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Postgraduate Scholars Program 2012/13

The Postgraduate Scholars Program was an interdisciplinary collaboration between five Humanities students to produce a joint project and to garner feedback and support. In its final year, the scholars for 2012/2013 program were:

Nicholas Collins (English), Alice Eden (History of Art), Grace Huxford (History), Alexandra Marchel (Theatre Studies), Rebecca Taylor (Classics).

If you are interested in hearing more about our work, please contact us directly.

Exploring Interdisciplinarity

As the Scholars Program brought together five students from different Humanities departments, our main task in our early meetings was to decide how (and why) we could work together as a group. Like others exploring interdisciplinarity, in each other's work we found different methodologies, source material and research strategies, but also areas of overlap. We discussed various academic interpretations of ‘interdisciplinarity’ and how these approaches might inform our own project.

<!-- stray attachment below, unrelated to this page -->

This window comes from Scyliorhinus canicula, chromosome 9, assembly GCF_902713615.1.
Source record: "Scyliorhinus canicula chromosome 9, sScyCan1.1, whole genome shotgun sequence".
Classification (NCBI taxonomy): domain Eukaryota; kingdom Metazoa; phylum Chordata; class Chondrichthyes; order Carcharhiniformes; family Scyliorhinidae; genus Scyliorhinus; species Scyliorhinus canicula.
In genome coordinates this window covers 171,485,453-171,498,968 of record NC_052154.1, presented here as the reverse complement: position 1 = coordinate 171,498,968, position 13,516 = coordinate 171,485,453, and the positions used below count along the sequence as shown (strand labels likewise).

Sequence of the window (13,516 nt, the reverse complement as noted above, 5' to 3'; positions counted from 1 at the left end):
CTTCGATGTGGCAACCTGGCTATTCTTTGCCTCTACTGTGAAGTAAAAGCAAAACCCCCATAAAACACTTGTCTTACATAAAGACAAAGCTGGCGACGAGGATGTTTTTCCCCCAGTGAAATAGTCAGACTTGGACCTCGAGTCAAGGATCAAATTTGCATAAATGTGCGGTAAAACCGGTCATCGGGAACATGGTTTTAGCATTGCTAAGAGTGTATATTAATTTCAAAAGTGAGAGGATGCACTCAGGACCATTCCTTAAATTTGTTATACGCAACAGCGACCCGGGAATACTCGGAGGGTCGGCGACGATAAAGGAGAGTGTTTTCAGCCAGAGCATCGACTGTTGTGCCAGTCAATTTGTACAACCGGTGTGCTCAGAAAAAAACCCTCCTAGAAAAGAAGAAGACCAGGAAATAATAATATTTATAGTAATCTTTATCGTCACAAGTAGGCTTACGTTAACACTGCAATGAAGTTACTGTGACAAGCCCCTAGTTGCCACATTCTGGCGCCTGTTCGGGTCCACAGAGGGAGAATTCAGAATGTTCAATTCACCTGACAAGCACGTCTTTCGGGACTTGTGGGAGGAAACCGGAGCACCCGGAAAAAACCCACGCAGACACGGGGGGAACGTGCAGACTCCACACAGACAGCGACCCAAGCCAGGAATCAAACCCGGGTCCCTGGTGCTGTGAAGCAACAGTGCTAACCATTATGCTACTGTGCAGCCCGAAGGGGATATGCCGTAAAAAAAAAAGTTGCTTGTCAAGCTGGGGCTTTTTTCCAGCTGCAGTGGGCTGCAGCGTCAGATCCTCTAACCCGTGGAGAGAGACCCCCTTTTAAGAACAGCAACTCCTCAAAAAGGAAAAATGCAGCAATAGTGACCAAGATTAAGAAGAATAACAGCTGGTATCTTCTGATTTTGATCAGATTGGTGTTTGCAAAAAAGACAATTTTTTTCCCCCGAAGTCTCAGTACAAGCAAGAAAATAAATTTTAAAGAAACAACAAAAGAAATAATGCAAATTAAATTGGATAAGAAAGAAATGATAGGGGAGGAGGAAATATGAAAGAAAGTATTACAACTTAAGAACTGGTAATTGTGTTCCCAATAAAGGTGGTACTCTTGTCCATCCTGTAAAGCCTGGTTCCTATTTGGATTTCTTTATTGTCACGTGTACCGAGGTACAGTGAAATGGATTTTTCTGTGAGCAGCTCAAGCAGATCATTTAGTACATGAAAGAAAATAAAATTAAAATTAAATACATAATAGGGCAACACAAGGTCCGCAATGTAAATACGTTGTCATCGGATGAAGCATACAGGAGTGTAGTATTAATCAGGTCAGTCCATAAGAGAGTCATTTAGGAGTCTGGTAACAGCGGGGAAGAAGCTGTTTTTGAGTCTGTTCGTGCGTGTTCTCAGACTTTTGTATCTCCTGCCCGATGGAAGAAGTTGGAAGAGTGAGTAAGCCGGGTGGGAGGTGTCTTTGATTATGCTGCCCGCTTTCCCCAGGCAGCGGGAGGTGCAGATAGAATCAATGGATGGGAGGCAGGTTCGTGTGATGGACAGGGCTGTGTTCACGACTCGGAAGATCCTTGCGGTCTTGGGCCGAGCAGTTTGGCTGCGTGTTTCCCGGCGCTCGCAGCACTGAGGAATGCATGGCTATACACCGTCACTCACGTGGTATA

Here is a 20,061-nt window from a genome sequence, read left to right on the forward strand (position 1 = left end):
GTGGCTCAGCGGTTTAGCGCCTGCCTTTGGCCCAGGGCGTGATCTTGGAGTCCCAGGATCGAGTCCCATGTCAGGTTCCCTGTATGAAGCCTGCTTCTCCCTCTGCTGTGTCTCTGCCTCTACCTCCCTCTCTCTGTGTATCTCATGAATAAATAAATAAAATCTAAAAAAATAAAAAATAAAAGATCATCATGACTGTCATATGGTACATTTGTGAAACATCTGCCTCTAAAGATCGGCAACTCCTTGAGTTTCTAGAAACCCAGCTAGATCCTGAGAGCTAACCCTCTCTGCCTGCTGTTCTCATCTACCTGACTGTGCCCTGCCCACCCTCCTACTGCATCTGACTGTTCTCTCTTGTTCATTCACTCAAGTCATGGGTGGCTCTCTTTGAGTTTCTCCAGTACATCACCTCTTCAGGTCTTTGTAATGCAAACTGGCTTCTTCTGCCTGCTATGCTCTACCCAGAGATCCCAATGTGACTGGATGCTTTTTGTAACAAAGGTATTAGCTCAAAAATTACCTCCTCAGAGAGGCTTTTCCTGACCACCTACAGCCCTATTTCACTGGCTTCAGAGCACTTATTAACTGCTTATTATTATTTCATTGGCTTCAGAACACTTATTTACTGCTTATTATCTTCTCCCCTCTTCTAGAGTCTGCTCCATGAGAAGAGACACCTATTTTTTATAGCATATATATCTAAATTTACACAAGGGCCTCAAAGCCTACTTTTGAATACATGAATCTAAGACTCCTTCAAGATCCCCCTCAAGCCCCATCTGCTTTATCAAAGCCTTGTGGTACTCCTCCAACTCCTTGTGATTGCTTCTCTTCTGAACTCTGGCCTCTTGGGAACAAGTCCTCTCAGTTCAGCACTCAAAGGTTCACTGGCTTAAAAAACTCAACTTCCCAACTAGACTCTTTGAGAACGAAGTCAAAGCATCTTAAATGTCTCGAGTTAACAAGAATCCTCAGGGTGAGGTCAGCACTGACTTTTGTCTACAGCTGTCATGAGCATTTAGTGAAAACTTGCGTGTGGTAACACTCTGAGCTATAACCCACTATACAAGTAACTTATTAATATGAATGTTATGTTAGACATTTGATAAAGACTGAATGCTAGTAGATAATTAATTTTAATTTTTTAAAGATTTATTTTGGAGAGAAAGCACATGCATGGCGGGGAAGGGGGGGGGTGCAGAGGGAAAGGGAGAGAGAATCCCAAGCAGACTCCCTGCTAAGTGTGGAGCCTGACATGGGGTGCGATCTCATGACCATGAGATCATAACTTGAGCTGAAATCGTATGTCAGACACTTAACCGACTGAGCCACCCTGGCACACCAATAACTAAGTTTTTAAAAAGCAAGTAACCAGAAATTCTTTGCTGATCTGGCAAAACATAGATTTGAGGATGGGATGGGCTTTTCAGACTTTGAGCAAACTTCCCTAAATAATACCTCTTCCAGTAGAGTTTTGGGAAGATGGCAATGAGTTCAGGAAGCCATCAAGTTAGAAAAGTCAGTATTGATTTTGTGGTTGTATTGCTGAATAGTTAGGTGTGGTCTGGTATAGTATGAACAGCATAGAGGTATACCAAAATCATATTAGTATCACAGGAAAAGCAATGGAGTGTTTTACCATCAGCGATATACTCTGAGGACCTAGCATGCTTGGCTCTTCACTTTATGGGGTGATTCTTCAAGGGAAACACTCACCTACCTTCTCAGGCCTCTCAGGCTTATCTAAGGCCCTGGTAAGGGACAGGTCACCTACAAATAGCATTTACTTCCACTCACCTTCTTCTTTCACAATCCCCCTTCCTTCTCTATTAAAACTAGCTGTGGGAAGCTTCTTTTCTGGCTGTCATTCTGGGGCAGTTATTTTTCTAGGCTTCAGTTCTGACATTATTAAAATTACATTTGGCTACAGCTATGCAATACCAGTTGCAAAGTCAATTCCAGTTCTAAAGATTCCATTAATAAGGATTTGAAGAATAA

Our discussions concerned: • What does ‘interdisciplinarity’ mean (both theoretically and as a practical concept informing group work)? • What ‘problems’ can interdisciplinarity be used to solve? • Is interdisciplinarity built on areas commonality or overlap between researchers? • What are the practicalities of an interdisciplinary project?

As discussion progressed, the group came to the decision that our interdisciplinary project could be based on a theme common to all our research. Building our project on such a theme would therefore bring together a range of expertise and approaches to tackle a current 'problem'/concept, as well as enriching our own doctoral research.

Our collaborative project was based on this interdisciplinarity.



Tuesday 18 June 2013

This one-day interdisciplinary conference brought together researchers from a variety of disciplines to explore the definition, function and transmission of ‘myth’ from ancient times to the digital age. Organised by the Postgraduate Scholars of the Humanities Research Centre (HRC), Warwick, this conference sought to elaborate on the established scholarship of myth-making through the exploration of new theoretical approaches and case studies from ancient and modern contexts.

Please see the tab above for more information see Myth-Making: From Medusa to Madonna